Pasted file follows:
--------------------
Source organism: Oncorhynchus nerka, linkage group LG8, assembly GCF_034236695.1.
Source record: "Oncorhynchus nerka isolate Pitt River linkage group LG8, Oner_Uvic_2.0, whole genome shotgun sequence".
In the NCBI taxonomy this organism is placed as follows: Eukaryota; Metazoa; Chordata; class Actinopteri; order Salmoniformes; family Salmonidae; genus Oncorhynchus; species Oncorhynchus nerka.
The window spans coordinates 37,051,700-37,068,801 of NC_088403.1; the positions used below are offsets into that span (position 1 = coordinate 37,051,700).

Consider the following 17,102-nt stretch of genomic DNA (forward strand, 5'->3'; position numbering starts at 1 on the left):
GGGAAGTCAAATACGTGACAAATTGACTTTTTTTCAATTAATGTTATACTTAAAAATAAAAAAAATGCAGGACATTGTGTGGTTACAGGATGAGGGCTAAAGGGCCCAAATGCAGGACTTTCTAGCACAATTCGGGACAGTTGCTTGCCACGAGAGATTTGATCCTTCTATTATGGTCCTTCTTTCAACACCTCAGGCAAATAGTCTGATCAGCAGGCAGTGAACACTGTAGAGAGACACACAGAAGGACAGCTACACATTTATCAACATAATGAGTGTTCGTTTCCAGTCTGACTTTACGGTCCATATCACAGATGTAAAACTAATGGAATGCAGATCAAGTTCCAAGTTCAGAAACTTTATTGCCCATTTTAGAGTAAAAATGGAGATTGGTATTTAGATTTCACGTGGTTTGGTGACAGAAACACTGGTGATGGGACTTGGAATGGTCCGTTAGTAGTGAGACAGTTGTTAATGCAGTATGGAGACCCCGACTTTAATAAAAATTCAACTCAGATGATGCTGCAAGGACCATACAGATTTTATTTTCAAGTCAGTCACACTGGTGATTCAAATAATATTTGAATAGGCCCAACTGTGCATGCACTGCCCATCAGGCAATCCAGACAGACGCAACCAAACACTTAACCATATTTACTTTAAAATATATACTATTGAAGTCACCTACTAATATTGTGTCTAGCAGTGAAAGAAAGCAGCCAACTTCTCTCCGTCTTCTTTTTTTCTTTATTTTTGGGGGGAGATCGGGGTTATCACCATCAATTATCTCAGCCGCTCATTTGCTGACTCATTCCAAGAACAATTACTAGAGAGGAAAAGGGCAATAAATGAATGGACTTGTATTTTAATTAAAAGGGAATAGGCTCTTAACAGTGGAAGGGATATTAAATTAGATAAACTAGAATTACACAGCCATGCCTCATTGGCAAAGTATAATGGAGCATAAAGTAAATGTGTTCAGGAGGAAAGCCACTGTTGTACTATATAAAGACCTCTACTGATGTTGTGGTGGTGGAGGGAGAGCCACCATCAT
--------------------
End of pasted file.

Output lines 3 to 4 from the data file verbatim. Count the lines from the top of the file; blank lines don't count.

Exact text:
In the NCBI taxonomy this organism is placed as follows: Eukaryota; Metazoa; Chordata; class Actinopteri; order Salmoniformes; family Salmonidae; genus Oncorhynchus; species Oncorhynchus nerka.
The window spans coordinates 37,051,700-37,068,801 of NC_088403.1; the positions used below are offsets into that span (position 1 = coordinate 37,051,700).